NEW DELHI: Health experts on Saturday said oxygen concentrators can be used only in moderate cases of COVID-19 when a patient experiences a drop in oxygen level and not by everyone who finds it below acceptable limits.
According to the health ministry, the experts also made it clear that using oxygen concentrators without medical guidance can be very harmful.
Given their usefulness during the second wave of the COVID-19 pandemic, 1 lakh oxygen concentrators were being procured using PM CARES fund, the ministry said in a statement.
Head of the Anaesthesia Department in B J Medical College, Pune, Sanyogita Naik said, "Oxygen concentrators can be used only in moderate cases of COVID-19 when a patient experiences a drop in oxygen level and where the requirement is a maximum of 5 litres per minute."
The professor added that the machines are also very useful for those experiencing post-COVID complications which necessitate oxygen therapy.
Asked if the oxygen concentrators can be used without medical guidance, Dr Chaitanya H.Balakrishnan, COVID Coordinator at St. John's Medical College Hospital in Bengaluru said, "The answer is a strict no."
Addressing a webinar organized by the Press Information Bureau on April 30, Dr Balakrishnan made it clear that using oxygen concentrators without medical guidance can be very harmful.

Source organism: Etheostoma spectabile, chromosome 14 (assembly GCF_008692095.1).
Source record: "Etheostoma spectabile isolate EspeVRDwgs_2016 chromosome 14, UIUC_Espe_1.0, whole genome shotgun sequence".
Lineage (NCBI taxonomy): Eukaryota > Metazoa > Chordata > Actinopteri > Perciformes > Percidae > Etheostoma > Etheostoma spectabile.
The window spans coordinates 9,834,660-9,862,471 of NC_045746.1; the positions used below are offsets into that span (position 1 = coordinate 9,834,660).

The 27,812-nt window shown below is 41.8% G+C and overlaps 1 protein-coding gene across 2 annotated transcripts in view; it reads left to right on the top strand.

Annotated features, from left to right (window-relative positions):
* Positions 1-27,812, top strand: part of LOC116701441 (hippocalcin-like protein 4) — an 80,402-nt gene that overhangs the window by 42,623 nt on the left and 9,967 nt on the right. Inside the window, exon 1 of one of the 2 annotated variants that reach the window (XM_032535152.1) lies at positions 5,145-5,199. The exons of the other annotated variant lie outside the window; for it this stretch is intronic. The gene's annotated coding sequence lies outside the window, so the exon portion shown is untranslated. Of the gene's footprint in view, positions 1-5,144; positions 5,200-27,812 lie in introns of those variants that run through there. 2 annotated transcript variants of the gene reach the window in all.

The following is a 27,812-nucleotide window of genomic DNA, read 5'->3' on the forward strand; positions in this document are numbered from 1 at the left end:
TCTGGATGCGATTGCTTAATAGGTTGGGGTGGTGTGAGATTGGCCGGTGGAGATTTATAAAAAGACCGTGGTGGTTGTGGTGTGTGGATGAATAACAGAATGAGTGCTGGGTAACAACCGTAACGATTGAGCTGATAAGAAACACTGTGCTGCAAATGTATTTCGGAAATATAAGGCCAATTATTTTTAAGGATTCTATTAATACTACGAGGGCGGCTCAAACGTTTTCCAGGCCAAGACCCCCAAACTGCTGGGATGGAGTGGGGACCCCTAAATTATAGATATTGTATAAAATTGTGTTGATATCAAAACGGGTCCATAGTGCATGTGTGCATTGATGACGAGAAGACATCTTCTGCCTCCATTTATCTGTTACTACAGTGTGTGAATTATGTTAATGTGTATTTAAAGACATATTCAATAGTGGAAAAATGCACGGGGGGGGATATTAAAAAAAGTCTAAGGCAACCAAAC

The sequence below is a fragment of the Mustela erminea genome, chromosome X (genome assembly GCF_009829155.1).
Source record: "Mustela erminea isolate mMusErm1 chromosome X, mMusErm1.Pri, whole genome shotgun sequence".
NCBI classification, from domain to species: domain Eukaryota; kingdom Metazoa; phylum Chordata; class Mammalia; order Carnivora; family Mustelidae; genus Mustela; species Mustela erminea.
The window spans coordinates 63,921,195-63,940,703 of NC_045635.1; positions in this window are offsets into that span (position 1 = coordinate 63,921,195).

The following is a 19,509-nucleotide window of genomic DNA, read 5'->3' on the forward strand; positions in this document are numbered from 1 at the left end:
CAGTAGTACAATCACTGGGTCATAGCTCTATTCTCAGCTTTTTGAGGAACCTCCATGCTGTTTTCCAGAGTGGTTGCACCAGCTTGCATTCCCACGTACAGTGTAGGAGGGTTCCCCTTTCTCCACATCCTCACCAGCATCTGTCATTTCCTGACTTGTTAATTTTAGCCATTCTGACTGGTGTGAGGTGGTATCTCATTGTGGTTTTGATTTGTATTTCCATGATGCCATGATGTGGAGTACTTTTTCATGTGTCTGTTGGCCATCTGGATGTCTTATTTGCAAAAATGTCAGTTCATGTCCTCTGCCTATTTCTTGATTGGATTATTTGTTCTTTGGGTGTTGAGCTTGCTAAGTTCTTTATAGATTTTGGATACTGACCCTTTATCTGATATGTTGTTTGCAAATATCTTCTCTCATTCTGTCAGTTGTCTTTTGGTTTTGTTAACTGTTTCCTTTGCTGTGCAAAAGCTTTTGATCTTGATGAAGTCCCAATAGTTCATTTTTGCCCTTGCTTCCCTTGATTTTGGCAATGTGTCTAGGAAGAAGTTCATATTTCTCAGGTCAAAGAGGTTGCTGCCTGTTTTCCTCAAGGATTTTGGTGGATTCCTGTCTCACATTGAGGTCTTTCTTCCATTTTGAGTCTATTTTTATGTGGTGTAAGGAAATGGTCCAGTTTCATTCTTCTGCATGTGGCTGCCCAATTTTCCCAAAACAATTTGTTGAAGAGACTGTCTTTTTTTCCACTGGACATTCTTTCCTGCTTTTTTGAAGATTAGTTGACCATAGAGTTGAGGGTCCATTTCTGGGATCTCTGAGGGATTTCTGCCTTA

"Patients with moderate pneumonia induced by COVID-19 with oxygen saturation less than 94 can benefit from supplemental oxygen given through oxygen concentrator, but only till they get hospital admission."
"So, till you get a bed, oxygen concentrators can be beneficial, but definitely not without the guidance of chest physician or internal medicine specialist. It also depends on patients' pre-existing lung conditions," Dr Balakrishnan said.
Prof.Sanyogita too said that both the purchase and use of oxygen concentrators have to be done only based on a prescription by a doctor.
The health ministry said India has seen a big spurt in the manufacture and sale of oxygen concentrators in the wake of the second wave of the pandemic which has stretched the country's health infrastructure to its limits leading to a shortage in medical oxygen and hospital beds.